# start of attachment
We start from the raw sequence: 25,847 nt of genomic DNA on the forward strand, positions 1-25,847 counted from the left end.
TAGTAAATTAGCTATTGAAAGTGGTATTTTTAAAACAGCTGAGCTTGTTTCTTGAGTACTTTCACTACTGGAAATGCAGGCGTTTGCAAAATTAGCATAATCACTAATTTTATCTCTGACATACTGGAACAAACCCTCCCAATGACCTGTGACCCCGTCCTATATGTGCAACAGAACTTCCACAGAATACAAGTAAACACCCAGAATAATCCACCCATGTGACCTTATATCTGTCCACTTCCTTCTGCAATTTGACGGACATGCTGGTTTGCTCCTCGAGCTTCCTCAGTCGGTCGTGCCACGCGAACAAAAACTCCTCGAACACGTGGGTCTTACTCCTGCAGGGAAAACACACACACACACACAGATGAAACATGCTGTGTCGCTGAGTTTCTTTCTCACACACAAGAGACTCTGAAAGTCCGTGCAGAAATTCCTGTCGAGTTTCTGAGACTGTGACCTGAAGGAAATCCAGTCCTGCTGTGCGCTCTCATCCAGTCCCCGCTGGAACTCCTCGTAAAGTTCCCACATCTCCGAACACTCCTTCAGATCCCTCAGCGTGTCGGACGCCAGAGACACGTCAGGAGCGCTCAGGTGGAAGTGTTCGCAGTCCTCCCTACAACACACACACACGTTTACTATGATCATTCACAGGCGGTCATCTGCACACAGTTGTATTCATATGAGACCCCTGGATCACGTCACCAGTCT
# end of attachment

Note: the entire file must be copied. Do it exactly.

We start from the raw sequence: 25,847 nt of genomic DNA on the forward strand, positions 1-25,847 counted from the left end.
TAGTAAATTAGCTATTGAAAGTGGTATTTTTAAAACAGCTGAGCTTGTTTCTTGAGTACTTTCACTACTGGAAATGCAGGCGTTTGCAAAATTAGCATAATCACTAATTTTATCTCTGACATACTGGAACAAACCCTCCCAATGACCTGTGACCCCGTCCTATATGTGCAACAGAACTTCCACAGAATACAAGTAAACACCCAGAATAATCCACCCATGTGACCTTATATCTGTCCACTTCCTTCTGCAATTTGACGGACATGCTGGTTTGCTCCTCGAGCTTCCTCAGTCGGTCGTGCCACGCGAACAAAAACTCCTCGAACACGTGGGTCTTACTCCTGCAGGGAAAACACACACACACACACAGATGAAACATGCTGTGTCGCTGAGTTTCTTTCTCACACACAAGAGACTCTGAAAGTCCGTGCAGAAATTCCTGTCGAGTTTCTGAGACTGTGACCTGAAGGAAATCCAGTCCTGCTGTGCGCTCTCATCCAGTCCCCGCTGGAACTCCTCGTAAAGTTCCCACATCTCCGAACACTCCTTCAGATCCCTCAGCGTGTCGGACGCCAGAGACACGTCAGGAGCGCTCAGGTGGAAGTGTTCGCAGTCCTCCCTACAACACACACACACGTTTACTATGATCATTCACAGGCGGTCATCTGCACACAGTTGTATTCATATGAGACCCCTGGATCACGTCACCAGTCT